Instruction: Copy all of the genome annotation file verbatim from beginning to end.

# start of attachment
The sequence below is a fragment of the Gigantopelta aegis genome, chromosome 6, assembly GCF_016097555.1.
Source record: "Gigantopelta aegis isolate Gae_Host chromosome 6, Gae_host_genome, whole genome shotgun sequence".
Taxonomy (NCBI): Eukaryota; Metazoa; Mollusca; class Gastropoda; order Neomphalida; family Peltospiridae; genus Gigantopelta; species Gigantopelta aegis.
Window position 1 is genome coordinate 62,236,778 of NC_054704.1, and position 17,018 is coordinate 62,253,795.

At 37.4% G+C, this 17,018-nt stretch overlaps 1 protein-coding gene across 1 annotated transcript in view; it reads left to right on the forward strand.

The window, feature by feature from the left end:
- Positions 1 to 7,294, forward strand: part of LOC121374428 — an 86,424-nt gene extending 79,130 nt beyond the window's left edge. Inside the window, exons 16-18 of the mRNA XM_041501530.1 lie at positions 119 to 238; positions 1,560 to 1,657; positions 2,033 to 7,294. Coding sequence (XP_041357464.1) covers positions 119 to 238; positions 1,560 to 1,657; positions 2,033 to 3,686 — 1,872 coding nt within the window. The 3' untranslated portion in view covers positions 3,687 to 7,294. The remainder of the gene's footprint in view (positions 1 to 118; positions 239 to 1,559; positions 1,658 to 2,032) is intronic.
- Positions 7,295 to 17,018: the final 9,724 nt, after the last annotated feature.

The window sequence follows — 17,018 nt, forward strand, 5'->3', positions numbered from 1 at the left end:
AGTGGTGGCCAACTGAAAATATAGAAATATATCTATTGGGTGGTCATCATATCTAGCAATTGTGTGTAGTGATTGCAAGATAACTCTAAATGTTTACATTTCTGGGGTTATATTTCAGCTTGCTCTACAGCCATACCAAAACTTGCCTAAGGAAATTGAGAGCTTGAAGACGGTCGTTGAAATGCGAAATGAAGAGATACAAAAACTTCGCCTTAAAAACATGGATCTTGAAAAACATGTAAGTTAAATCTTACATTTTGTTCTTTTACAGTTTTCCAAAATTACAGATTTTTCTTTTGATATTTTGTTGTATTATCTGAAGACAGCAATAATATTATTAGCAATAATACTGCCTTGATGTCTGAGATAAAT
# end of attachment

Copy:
The sequence below is a fragment of the Gigantopelta aegis genome, chromosome 6, assembly GCF_016097555.1.
Source record: "Gigantopelta aegis isolate Gae_Host chromosome 6, Gae_host_genome, whole genome shotgun sequence".
Taxonomy (NCBI): Eukaryota; Metazoa; Mollusca; class Gastropoda; order Neomphalida; family Peltospiridae; genus Gigantopelta; species Gigantopelta aegis.
Window position 1 is genome coordinate 62,236,778 of NC_054704.1, and position 17,018 is coordinate 62,253,795.

At 37.4% G+C, this 17,018-nt stretch overlaps 1 protein-coding gene across 1 annotated transcript in view; it reads left to right on the forward strand.

The window, feature by feature from the left end:
- Positions 1 to 7,294, forward strand: part of LOC121374428 — an 86,424-nt gene extending 79,130 nt beyond the window's left edge. Inside the window, exons 16-18 of the mRNA XM_041501530.1 lie at positions 119 to 238; positions 1,560 to 1,657; positions 2,033 to 7,294. Coding sequence (XP_041357464.1) covers positions 119 to 238; positions 1,560 to 1,657; positions 2,033 to 3,686 — 1,872 coding nt within the window. The 3' untranslated portion in view covers positions 3,687 to 7,294. The remainder of the gene's footprint in view (positions 1 to 118; positions 239 to 1,559; positions 1,658 to 2,032) is intronic.
- Positions 7,295 to 17,018: the final 9,724 nt, after the last annotated feature.

The window sequence follows — 17,018 nt, forward strand, 5'->3', positions numbered from 1 at the left end:
AGTGGTGGCCAACTGAAAATATAGAAATATATCTATTGGGTGGTCATCATATCTAGCAATTGTGTGTAGTGATTGCAAGATAACTCTAAATGTTTACATTTCTGGGGTTATATTTCAGCTTGCTCTACAGCCATACCAAAACTTGCCTAAGGAAATTGAGAGCTTGAAGACGGTCGTTGAAATGCGAAATGAAGAGATACAAAAACTTCGCCTTAAAAACATGGATCTTGAAAAACATGTAAGTTAAATCTTACATTTTGTTCTTTTACAGTTTTCCAAAATTACAGATTTTTCTTTTGATATTTTGTTGTATTATCTGAAGACAGCAATAATATTATTAGCAATAATACTGCCTTGATGTCTGAGATAAAT